- The two are expected to appear in a Kisumu court in person next Tuesday for sentencing.
Kisumu Governor Peter Anyang' Nyong'o and his sister Dr Risper Nyagoy could face jail term or fine after a court convicted them of contempt of court in an ongoing Sh200 million inheritance case.
The two are expected to appear in a Kisumu court in person next Tuesday for sentencing.
While his siblings Susan Muthune, Esther Nyong’o and Mary Owiti were spared, Prof Nyong’o and Dr Nyagoy were found guilty of disobeying court orders that had directed them to include their nephews on the inheritance list for the property left behind by their father Hesbone Shimei Nyong’o.
Lady Justice Tripsisa Cherere accepted an application by Kenneth Okuthe, the governor’s nephew, asking the court to commit Prof Nyong’o and Dr Nyagoy to civil jail for a period not exceeding six months for their disobedience.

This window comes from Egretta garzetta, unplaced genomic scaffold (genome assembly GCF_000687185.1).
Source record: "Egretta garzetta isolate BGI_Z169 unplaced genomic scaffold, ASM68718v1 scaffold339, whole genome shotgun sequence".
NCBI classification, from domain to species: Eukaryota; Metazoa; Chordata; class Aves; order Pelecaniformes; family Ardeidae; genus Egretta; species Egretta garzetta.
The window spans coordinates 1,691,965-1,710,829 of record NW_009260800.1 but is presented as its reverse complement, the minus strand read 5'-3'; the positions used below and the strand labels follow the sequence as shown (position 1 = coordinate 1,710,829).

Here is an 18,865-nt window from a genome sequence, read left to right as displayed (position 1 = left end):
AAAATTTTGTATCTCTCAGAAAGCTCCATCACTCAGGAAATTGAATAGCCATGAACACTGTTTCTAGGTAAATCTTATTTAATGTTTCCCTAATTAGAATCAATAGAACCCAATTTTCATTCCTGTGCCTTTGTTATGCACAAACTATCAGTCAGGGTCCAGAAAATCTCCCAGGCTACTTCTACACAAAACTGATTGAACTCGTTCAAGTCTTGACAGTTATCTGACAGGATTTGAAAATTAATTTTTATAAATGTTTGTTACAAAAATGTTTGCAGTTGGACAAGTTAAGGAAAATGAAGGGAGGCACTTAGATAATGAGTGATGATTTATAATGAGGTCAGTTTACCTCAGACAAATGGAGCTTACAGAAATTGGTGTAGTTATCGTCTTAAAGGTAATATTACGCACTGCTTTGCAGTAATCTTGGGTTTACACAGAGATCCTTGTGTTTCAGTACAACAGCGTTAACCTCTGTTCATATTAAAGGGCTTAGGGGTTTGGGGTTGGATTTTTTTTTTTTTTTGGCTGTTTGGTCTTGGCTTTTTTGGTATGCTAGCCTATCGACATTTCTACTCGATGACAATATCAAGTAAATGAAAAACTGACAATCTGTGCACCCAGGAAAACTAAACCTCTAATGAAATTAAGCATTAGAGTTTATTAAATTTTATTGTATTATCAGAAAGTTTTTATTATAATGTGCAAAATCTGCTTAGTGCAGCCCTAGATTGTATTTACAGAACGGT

He also cited an earlier contempt of court order issued on October 11, 2018 by the same judge in a High Court in Kisumu.
“Peter Anyang’ Nyong’o and Dr Risper Nyagoy must appear in court in person for sentencing on Tuesday May 28th because they disobeyed court orders,” Justice Cherere said yesterday.
The High Court had also asked the governor and his sisters to provide books of account for their father’s property including 100 acres of land in Miwani and flats on Jogoo Road in Nairobi.
Others are parcels of land in Manyatta, Tamu, Milimani estate and East Rata in Seme Sub-County, Kisumu.
The orders were to be complied with in 45 days or by November 25.
The judge had directed that the county chief and his sisters include all children of their sisters as beneficiaries of the multi-million-shilling property left behind by the senior Nyong’o.
The judge had also revoked administrative letters and a certificate of confirmation of grant that placed Prof Nyong’o and Dr Nyagoy as the sole controllers of the estate.
In defence, Prof Nyong’o and Dr Nyagoy claimed they filed a notice at the Court of Appeal on October 15, 2018 against the High Court judgment.
They reckoned their appeal has a high chance of success and therefore must be heard before the implementation of the High Court orders.